As I was running around the lake, I only passed three other runners and some cyclists. What I passed a lot of were cows! Cattle farmers were walking their handful of cows to the water early in the morning. I saw the farmer, super dark skin, ragged clothes, wide brimmed sombrero-like hat with a stick in his hand pushing the larger, adult cows towards the road.

I looked ahead of me and saw three calves, walking towards me that had gone ahead of the adult cows by about 100 meters. The first two ignored me as I ran right in between them. The third one had such a soft looking nose that I slowed to a walk and tried to reach out and touch it. It was shocked and took off in a slow "gallop" to catch up with the first two calves. It must have seen the starved look in my eyes! At about 20km, my stomach had started to growl and I was feeling the need for some protein!! Well played calf, well played!

More cows. This lake is a little bipolar, if you will. The beginning of the loop around has small public parks, a gymnasium and what look like bars or late night watering holes. As you make your way counter clockwise around you start passing temples and other buildings, perhaps hotels. I started passing signage for a new neighborhood that was built and homes were for sale. As I got close, I could see some very modern homes, gated community, all shiny and new and ready to be occupied.

The funny thing that stuck out to me was that there was a plot of land literally connected to the neighborhood that was just mud and grass and had a farmer and his 6 or 7 cows. I imagined that the developer of the neighborhood had tried to purchase his plot of land but he refused as it was part of his livelihood. Such a contrast. The contrast was even more evident because of the super tall wall that separated the two plots of land. Night and day!


The lake was always on my left as I ran counter clockwise around it. There was no sidewalk and normally that would make it dangerous to run, but there was a well-traveled and worn foot path in the high grass on the shoulder of the road. This is where I spent most of the two loops around the lake.

Running along this path didn't come without its dangers or surprises though. This is where all of the trash and old beer bottles and rocks were which made for some obstacles. The bank of the lake was very steep and the water was low which made for around a 6-10 foot drop to the water. Every now and then I would run past a bush on my left and suddenly there would be sound which would startle me. Turns out that there are dozens of little paths or makeshift ladders leading down to the edge of the water and fishermen were there early in the morning catching the day's meals. Stowed in the bushes or tied to a bush was the occasional canoe or rickety old skiff that looked like they had absolutely no business floating on water.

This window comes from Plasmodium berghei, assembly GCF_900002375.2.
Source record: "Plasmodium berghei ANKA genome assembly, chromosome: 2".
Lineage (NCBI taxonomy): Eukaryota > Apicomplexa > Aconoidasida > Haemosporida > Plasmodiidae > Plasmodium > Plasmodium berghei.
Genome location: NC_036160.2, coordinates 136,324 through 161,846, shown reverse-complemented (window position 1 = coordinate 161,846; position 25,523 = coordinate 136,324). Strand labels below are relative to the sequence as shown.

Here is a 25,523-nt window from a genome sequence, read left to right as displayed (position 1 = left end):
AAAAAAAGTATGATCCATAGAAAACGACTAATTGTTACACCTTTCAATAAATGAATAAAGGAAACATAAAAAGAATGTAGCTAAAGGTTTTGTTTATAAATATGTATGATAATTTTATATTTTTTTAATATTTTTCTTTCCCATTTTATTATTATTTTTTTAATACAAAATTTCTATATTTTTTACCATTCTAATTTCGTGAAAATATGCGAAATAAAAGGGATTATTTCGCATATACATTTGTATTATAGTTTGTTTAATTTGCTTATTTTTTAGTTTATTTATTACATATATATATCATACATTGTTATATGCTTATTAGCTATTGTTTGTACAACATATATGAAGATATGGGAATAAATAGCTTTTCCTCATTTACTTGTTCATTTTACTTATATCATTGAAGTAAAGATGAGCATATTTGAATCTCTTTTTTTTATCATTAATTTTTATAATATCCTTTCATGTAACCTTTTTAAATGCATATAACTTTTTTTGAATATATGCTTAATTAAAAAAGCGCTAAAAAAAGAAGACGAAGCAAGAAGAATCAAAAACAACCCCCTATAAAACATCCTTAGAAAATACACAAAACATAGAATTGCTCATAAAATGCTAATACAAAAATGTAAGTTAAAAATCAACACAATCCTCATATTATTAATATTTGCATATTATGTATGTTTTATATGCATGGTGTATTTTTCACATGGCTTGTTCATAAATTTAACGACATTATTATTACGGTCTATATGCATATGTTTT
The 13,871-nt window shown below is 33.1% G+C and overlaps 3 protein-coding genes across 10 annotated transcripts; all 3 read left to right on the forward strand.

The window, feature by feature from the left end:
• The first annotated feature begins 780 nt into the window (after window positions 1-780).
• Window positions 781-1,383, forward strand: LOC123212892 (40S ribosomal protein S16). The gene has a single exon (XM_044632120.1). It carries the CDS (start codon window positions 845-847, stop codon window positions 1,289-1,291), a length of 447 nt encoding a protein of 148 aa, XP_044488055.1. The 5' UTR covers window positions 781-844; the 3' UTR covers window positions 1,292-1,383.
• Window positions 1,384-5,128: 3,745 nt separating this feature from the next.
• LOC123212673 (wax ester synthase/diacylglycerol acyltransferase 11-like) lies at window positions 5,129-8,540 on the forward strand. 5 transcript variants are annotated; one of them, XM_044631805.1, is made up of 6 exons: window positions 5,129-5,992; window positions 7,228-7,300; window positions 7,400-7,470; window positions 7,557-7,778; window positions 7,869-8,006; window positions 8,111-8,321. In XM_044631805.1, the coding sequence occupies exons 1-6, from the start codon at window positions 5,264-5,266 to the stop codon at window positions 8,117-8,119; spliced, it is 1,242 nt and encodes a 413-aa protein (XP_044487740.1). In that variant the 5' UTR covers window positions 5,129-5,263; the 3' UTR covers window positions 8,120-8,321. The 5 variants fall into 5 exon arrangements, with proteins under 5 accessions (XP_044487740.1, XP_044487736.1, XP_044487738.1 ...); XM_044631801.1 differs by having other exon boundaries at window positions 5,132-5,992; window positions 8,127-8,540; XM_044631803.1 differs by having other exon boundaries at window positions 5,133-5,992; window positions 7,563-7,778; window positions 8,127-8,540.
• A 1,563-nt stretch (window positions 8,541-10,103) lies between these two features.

Most of the fishermen looked the part; their dress, their physique, skin tone, wrinkled faces from squinting constantly squinting their eyes to fight the reflected sunlight from the water.  I even saw a younger couple knee deep in the water, gathering some plants, perhaps morning glory plant (we eat that a lot here) to sell or to cook.

The one fisherman that I remember the most was a 50+ aged woman with short, jet-black dyed hair. She was waist deep in the lake near some reeds, untangling her net. She was dressed in clothes that you would expect to see a Thai auntie wearing to a wedding or a graduation. She wasn't dressed all fancy, but at the same time she wasn't dressed for being where she was, doing what she was doing!

Lastly there was my moment(s) of bad luck, good luck, bad luck. For what I expected to be a four hour run/walk in a place I wasn't familiar with, I needed to bring my Camelbak hydration pack with me. As long as I had my 1.5 liters of water from the beginning, I should be safe for that length of a run. No problem there. But getting near 15 kilometers, nearly finished with my first lap of the lake, I pulled my drinking tube towards my mouth from where it was fastened between my body and a strap of the pack. I sucked and sucked and sucked, getting only air. I was like, what? I tried to suck harder, but was getting the same result every time (wasn't thinking too much at that point).

It was like I was trying to drink a fountain drink (Big Gulp) with a broken straw. Well, the little yellow valve had popped off of the end of my drinking tube so I was basically just sucking air. I had no idea where it had broken off, so I didn't stop to look for it. I just continued and every time I wanted some water, I just covered the hole where the valve used to be with my sweaty thumb and it worked perfectly.

I had only really planned one loop around the lake. I was going to hit a smaller lake closer to home for some laps but decided that I would do one more lap around Huay Wang Nong and try to find my dang valve!

As I started another 7km lap I just took it easy because I knew i had at least half way to go before I needed to start looking because I drinking from the pack had been fine on the outbound portion of the first lap. Long story longer, I was looking for a little yellow piece of plastic both on the asphalt as well as in the little dirt footpath that I had been running on. What I hadn't noticed the first lap was that there were yellow flowers fallen from the trees on the path and road! This made it very difficult as every three steps there was something small and yellow in front of me to look at and identify.